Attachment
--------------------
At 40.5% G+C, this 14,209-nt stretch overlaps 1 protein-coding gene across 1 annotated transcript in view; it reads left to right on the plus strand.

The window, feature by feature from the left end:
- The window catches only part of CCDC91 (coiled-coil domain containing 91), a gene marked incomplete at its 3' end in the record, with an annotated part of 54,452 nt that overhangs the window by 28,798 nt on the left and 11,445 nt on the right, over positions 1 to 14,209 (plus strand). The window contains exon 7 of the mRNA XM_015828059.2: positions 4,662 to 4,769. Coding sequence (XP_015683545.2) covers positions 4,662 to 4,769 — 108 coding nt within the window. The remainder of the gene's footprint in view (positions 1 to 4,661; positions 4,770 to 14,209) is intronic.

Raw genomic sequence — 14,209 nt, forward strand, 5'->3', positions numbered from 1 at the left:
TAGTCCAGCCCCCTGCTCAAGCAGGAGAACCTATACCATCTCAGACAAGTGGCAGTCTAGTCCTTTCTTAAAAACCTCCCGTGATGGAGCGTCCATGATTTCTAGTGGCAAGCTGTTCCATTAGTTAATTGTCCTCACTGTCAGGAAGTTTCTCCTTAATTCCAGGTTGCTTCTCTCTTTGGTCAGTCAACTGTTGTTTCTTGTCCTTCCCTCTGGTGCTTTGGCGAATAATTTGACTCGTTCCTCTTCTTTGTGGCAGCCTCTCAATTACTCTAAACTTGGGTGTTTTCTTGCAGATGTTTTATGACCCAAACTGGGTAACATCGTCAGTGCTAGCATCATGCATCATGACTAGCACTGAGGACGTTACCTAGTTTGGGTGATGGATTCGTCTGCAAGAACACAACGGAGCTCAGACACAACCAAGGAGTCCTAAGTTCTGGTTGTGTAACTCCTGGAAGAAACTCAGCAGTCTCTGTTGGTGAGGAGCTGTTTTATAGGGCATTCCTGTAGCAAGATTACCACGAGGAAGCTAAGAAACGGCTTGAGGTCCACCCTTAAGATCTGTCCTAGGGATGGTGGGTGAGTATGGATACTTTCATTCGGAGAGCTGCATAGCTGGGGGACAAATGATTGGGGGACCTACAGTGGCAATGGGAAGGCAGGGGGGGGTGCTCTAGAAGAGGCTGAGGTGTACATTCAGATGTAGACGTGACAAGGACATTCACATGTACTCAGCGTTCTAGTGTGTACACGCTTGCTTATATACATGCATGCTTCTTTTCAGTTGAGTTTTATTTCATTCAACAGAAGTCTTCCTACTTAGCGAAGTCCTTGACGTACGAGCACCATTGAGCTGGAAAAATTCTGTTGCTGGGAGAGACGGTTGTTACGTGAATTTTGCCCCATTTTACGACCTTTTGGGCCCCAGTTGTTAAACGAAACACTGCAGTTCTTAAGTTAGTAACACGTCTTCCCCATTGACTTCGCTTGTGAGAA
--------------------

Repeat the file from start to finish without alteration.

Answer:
At 40.5% G+C, this 14,209-nt stretch overlaps 1 protein-coding gene across 1 annotated transcript in view; it reads left to right on the plus strand.

The window, feature by feature from the left end:
- The window catches only part of CCDC91 (coiled-coil domain containing 91), a gene marked incomplete at its 3' end in the record, with an annotated part of 54,452 nt that overhangs the window by 28,798 nt on the left and 11,445 nt on the right, over positions 1 to 14,209 (plus strand). The window contains exon 7 of the mRNA XM_015828059.2: positions 4,662 to 4,769. Coding sequence (XP_015683545.2) covers positions 4,662 to 4,769 — 108 coding nt within the window. The remainder of the gene's footprint in view (positions 1 to 4,661; positions 4,770 to 14,209) is intronic.

Raw genomic sequence — 14,209 nt, forward strand, 5'->3', positions numbered from 1 at the left:
TAGTCCAGCCCCCTGCTCAAGCAGGAGAACCTATACCATCTCAGACAAGTGGCAGTCTAGTCCTTTCTTAAAAACCTCCCGTGATGGAGCGTCCATGATTTCTAGTGGCAAGCTGTTCCATTAGTTAATTGTCCTCACTGTCAGGAAGTTTCTCCTTAATTCCAGGTTGCTTCTCTCTTTGGTCAGTCAACTGTTGTTTCTTGTCCTTCCCTCTGGTGCTTTGGCGAATAATTTGACTCGTTCCTCTTCTTTGTGGCAGCCTCTCAATTACTCTAAACTTGGGTGTTTTCTTGCAGATGTTTTATGACCCAAACTGGGTAACATCGTCAGTGCTAGCATCATGCATCATGACTAGCACTGAGGACGTTACCTAGTTTGGGTGATGGATTCGTCTGCAAGAACACAACGGAGCTCAGACACAACCAAGGAGTCCTAAGTTCTGGTTGTGTAACTCCTGGAAGAAACTCAGCAGTCTCTGTTGGTGAGGAGCTGTTTTATAGGGCATTCCTGTAGCAAGATTACCACGAGGAAGCTAAGAAACGGCTTGAGGTCCACCCTTAAGATCTGTCCTAGGGATGGTGGGTGAGTATGGATACTTTCATTCGGAGAGCTGCATAGCTGGGGGACAAATGATTGGGGGACCTACAGTGGCAATGGGAAGGCAGGGGGGGGTGCTCTAGAAGAGGCTGAGGTGTACATTCAGATGTAGACGTGACAAGGACATTCACATGTACTCAGCGTTCTAGTGTGTACACGCTTGCTTATATACATGCATGCTTCTTTTCAGTTGAGTTTTATTTCATTCAACAGAAGTCTTCCTACTTAGCGAAGTCCTTGACGTACGAGCACCATTGAGCTGGAAAAATTCTGTTGCTGGGAGAGACGGTTGTTACGTGAATTTTGCCCCATTTTACGACCTTTTGGGCCCCAGTTGTTAAACGAAACACTGCAGTTCTTAAGTTAGTAACACGTCTTCCCCATTGACTTCGCTTGTGAGAA